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I have a Pen F and a Sony a7II. I like the low iso ability of the Sony, the autofocus is superior too, but Sony FF small with prime isn't even close size wise to the Pen F and similar prime. You see those photos that compare sizes and it does not do justice. It's big, solid and nice, but I have a FF camera a know it. I'm not sure i'd take it everywhere I take the Pen. In fact I don't. I take the Pen in those situations.
 

Saledolce

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Build quality, ergonomics, weather sealing, the bang for buck of pro glass, colors sooc, these are the strenghts of m43.

Sony has some awesome products, the FF sensor brings clear advantages in IQ but Sony has edges to smooth. In general Sony is making a better job on AF and all the tracking features, and seems to be listening the userbase. Product version by product version the improvement path is clear, while I cannot say the same in m43 space.
 

pdk42

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That long list of usability compromises is why I feel like Sony FF only "arrived" with the introduction of the A7R III, and now the A7 III below it.

The A7 III is the only Sony ILC I would buy today. It doesn't have 42MP, but in every other way it is so far ahead of previous Sony bodies.

This is a good thing! Both the A7 III and Nikon Z6 are finally at the "good enough" threshold. I'm a cheapskate, and never buy latest generation stuff because I find it is always deep into the category of diminishing returns. But in a couple years, there will probably be an A7 III or Z6 that someone is willing to part with for $1000. And that will likely be the point where I am willing to at least indulge my curiosity without feeling silly...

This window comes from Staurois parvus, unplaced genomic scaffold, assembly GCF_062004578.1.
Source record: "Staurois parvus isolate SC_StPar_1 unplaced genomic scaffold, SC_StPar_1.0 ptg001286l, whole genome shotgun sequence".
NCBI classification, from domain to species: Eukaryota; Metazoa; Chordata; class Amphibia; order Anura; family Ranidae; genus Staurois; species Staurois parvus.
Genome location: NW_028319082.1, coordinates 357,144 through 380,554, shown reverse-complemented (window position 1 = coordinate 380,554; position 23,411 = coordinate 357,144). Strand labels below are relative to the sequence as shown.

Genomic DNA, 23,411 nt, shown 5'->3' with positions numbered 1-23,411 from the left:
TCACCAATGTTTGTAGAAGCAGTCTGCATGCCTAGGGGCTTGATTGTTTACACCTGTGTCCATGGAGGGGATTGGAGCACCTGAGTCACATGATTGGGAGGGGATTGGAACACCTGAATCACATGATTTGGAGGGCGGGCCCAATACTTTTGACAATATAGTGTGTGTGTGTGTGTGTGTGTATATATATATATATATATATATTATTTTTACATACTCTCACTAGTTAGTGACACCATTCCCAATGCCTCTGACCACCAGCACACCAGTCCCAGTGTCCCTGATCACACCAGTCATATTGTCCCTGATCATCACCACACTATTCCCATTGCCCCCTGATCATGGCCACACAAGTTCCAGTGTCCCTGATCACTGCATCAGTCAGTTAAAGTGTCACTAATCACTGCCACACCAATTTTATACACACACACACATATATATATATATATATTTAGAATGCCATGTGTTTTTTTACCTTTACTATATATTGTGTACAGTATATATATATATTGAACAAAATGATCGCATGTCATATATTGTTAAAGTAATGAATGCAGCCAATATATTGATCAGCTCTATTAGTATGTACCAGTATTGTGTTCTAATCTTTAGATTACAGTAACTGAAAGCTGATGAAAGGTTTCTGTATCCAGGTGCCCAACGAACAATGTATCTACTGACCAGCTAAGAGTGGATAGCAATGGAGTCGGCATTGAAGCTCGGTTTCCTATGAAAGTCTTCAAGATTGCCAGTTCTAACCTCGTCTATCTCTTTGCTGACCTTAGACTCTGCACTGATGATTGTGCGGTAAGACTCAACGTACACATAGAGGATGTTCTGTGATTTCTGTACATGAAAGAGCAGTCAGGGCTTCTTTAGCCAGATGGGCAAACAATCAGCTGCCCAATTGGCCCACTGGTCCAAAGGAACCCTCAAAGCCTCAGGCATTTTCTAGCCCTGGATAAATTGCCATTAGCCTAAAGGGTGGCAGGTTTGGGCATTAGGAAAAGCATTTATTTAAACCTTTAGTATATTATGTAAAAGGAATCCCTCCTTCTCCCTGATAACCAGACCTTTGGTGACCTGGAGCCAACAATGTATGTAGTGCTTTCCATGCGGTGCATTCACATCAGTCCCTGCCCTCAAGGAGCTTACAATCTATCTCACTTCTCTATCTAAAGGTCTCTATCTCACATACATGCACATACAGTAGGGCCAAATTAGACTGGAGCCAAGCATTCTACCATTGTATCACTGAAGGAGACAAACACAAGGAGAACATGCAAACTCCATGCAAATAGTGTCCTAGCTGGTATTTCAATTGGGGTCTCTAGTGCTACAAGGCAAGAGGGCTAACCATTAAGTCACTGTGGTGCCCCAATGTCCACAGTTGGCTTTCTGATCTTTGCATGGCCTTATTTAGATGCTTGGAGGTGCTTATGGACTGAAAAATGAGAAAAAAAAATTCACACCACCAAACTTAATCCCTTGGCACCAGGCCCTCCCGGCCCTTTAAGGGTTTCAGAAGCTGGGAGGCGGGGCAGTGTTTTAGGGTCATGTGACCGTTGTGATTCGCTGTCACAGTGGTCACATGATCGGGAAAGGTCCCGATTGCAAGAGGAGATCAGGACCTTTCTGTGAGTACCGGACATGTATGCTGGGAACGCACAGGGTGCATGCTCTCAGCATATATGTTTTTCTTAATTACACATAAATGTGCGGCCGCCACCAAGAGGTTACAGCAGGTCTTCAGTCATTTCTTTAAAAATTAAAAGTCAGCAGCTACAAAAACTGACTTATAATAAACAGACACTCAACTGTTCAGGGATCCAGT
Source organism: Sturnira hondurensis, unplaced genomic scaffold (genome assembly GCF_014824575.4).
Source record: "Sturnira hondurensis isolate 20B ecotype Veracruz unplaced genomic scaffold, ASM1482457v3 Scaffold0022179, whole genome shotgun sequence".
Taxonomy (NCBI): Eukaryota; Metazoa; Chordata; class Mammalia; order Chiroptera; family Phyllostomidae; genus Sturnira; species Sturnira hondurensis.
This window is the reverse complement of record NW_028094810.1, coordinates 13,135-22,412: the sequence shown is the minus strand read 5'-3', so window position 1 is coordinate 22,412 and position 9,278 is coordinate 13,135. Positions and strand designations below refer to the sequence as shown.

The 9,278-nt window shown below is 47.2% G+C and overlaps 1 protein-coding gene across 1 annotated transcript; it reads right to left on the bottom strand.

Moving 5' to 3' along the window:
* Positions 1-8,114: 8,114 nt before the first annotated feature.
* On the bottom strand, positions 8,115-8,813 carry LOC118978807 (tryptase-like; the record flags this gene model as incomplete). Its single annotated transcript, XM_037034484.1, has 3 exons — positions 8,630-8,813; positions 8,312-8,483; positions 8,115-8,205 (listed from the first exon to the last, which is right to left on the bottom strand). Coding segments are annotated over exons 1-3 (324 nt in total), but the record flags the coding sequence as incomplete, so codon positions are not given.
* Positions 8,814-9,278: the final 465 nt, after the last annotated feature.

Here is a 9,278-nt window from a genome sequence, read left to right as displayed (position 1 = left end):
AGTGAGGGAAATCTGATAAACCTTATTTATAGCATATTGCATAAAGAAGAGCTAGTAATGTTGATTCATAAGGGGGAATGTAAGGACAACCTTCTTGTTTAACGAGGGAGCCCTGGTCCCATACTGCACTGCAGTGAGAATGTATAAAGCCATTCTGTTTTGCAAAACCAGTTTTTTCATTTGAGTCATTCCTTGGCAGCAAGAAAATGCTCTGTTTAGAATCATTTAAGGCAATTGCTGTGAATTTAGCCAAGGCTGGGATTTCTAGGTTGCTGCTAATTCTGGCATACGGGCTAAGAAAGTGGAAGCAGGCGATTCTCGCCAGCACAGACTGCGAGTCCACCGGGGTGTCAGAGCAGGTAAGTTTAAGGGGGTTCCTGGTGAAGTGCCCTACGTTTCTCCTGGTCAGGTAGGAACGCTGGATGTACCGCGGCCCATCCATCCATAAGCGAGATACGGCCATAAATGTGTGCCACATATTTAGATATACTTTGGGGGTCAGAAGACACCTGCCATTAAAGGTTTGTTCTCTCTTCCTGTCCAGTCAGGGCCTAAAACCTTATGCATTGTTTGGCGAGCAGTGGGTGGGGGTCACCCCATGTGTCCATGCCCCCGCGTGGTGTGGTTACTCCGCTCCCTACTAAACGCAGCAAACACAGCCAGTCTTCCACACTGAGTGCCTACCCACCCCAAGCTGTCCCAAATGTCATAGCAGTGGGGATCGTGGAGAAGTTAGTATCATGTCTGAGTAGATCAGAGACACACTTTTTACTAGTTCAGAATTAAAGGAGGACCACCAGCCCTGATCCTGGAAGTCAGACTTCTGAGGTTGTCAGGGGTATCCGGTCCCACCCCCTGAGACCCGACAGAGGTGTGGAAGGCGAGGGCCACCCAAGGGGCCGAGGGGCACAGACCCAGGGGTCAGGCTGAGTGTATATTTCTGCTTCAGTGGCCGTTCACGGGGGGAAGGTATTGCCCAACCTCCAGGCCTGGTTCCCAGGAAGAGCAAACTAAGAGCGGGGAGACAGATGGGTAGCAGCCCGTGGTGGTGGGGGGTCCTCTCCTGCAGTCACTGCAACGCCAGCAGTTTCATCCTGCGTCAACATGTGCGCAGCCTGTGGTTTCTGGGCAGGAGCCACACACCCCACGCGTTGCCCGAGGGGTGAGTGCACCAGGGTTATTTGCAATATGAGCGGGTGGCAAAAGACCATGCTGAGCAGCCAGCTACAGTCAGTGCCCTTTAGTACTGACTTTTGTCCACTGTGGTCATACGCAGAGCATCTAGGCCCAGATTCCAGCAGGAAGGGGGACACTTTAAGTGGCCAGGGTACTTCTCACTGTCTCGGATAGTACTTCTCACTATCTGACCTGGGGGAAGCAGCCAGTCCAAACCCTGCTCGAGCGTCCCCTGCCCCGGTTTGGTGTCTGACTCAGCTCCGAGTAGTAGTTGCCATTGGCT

I agree with your comments on the A7iii. I've owned an A7rii in the past but really didn't gel with it. It still felt like a product in the making. I played with a Z6 alot a couple of weeks ago and thought it would be an obvious choice over the A7iii, but handling them both I found they were actually quite close. Maybe the Sony a bit better in fact.

So, definite progress.
 

BPCS

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I have noted a few people go chasing FF glory and return, or keep the FF for a few shoots a year. I like one system, battery charger etc and one menu to become second nature. I also like to have many lenses that cover everything focal length wise and also speed and versatility. In FF there are lenses that can be cherry picked to do a better job and also cameras, but cost and size and weight of committing to the whole outfit in FF is just too much.
 

pellicle

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I took the plunge and purchased a used Sony A7R II last weekend...
In conclusion: there is a case to be made for having both full frame mirrorless and m4/3.
I think there's a few of us doing that with the prices coming down.
I find that I agree with our conclusion, although I'm still evaluating if I've got sufficient justification for the A7 (and could not better use that money in buying another lens (I see the 35-100f2.8 being interesting) and perhaps a body ... but then it would probably cost a bit more to do that
 

pellicle

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... I like one system, battery charger etc and one menu to become second nature...
agreed, which is part of why I've kept my GH1 / GF1 combo, for then I can pick between compact body or SLR-alike body and still have one battery and almost exactly the same usage. I would expect that there is not many others in m43 where you could have two different body styles and do that.
 
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I wished Panasonic announced an entry level full frame similar to the rumored Canon announcement this month. I'd like one for some low light portability. Just a fast 35mm and a 12mm to help me with getting better shots in evening social gatherings.

I've been traveling with my Lumix G9 and I love it. I can't imagine lugging something bigger than the Olympus 12-40 if I needed a versatile zoom but I will try it out at some point.

Until I see more of the roles m43 has filled, such as the range finder style, I'll deal with removing the noise in post production.